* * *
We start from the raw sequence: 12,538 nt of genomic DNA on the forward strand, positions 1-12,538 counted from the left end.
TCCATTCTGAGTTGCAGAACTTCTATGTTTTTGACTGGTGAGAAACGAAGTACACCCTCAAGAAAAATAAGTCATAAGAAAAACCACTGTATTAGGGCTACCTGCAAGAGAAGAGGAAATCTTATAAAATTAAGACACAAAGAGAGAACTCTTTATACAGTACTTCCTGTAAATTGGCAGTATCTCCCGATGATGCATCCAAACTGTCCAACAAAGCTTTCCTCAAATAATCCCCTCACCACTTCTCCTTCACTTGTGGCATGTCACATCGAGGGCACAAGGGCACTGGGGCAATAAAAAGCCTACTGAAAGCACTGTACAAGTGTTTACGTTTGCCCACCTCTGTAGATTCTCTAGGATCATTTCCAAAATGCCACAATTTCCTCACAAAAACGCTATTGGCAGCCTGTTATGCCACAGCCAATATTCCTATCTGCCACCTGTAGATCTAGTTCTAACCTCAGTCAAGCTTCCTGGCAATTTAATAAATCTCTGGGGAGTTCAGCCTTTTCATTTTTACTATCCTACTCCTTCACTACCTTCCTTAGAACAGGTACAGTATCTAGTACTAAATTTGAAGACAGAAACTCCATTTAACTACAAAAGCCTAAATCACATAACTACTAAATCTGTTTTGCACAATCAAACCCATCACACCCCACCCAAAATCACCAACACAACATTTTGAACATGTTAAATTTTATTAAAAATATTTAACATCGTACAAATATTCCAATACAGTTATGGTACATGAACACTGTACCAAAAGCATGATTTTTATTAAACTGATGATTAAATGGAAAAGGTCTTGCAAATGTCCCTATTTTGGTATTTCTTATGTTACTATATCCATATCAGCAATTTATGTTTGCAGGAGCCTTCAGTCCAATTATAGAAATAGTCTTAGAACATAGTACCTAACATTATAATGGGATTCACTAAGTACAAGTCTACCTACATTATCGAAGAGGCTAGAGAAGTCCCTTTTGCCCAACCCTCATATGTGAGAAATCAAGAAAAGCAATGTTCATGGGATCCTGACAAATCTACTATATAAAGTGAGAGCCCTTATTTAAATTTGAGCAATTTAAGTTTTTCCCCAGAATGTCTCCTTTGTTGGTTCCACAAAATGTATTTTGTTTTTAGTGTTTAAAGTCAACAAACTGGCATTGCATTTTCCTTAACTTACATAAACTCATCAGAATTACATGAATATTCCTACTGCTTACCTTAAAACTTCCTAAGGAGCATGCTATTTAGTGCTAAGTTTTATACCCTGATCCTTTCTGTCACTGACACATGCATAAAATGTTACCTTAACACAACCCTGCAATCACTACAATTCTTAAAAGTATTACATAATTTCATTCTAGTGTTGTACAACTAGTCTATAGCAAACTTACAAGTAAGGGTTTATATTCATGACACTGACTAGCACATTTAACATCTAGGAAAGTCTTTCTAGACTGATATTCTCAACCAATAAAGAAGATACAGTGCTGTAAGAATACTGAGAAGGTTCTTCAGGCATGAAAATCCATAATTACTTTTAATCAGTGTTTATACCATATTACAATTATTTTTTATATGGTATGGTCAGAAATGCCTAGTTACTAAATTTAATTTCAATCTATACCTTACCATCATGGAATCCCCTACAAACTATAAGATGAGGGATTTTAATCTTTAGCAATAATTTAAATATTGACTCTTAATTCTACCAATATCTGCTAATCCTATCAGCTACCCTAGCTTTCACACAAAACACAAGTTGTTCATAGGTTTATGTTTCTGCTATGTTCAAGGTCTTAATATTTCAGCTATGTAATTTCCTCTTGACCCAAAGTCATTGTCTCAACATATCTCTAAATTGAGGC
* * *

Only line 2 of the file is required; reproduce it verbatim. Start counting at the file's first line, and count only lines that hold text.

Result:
TCCATTCTGAGTTGCAGAACTTCTATGTTTTTGACTGGTGAGAAACGAAGTACACCCTCAAGAAAAATAAGTCATAAGAAAAACCACTGTATTAGGGCTACCTGCAAGAGAAGAGGAAATCTTATAAAATTAAGACACAAAGAGAGAACTCTTTATACAGTACTTCCTGTAAATTGGCAGTATCTCCCGATGATGCATCCAAACTGTCCAACAAAGCTTTCCTCAAATAATCCCCTCACCACTTCTCCTTCACTTGTGGCATGTCACATCGAGGGCACAAGGGCACTGGGGCAATAAAAAGCCTACTGAAAGCACTGTACAAGTGTTTACGTTTGCCCACCTCTGTAGATTCTCTAGGATCATTTCCAAAATGCCACAATTTCCTCACAAAAACGCTATTGGCAGCCTGTTATGCCACAGCCAATATTCCTATCTGCCACCTGTAGATCTAGTTCTAACCTCAGTCAAGCTTCCTGGCAATTTAATAAATCTCTGGGGAGTTCAGCCTTTTCATTTTTACTATCCTACTCCTTCACTACCTTCCTTAGAACAGGTACAGTATCTAGTACTAAATTTGAAGACAGAAACTCCATTTAACTACAAAAGCCTAAATCACATAACTACTAAATCTGTTTTGCACAATCAAACCCATCACACCCCACCCAAAATCACCAACACAACATTTTGAACATGTTAAATTTTATTAAAAATATTTAACATCGTACAAATATTCCAATACAGTTATGGTACATGAACACTGTACCAAAAGCATGATTTTTATTAAACTGATGATTAAATGGAAAAGGTCTTGCAAATGTCCCTATTTTGGTATTTCTTATGTTACTATATCCATATCAGCAATTTATGTTTGCAGGAGCCTTCAGTCCAATTATAGAAATAGTCTTAGAACATAGTACCTAACATTATAATGGGATTCACTAAGTACAAGTCTACCTACATTATCGAAGAGGCTAGAGAAGTCCCTTTTGCCCAACCCTCATATGTGAGAAATCAAGAAAAGCAATGTTCATGGGATCCTGACAAATCTACTATATAAAGTGAGAGCCCTTATTTAAATTTGAGCAATTTAAGTTTTTCCCCAGAATGTCTCCTTTGTTGGTTCCACAAAATGTATTTTGTTTTTAGTGTTTAAAGTCAACAAACTGGCATTGCATTTTCCTTAACTTACATAAACTCATCAGAATTACATGAATATTCCTACTGCTTACCTTAAAACTTCCTAAGGAGCATGCTATTTAGTGCTAAGTTTTATACCCTGATCCTTTCTGTCACTGACACATGCATAAAATGTTACCTTAACACAACCCTGCAATCACTACAATTCTTAAAAGTATTACATAATTTCATTCTAGTGTTGTACAACTAGTCTATAGCAAACTTACAAGTAAGGGTTTATATTCATGACACTGACTAGCACATTTAACATCTAGGAAAGTCTTTCTAGACTGATATTCTCAACCAATAAAGAAGATACAGTGCTGTAAGAATACTGAGAAGGTTCTTCAGGCATGAAAATCCATAATTACTTTTAATCAGTGTTTATACCATATTACAATTATTTTTTATATGGTATGGTCAGAAATGCCTAGTTACTAAATTTAATTTCAATCTATACCTTACCATCATGGAATCCCCTACAAACTATAAGATGAGGGATTTTAATCTTTAGCAATAATTTAAATATTGACTCTTAATTCTACCAATATCTGCTAATCCTATCAGCTACCCTAGCTTTCACACAAAACACAAGTTGTTCATAGGTTTATGTTTCTGCTATGTTCAAGGTCTTAATATTTCAGCTATGTAATTTCCTCTTGACCCAAAGTCATTGTCTCAACATATCTCTAAATTGAGGC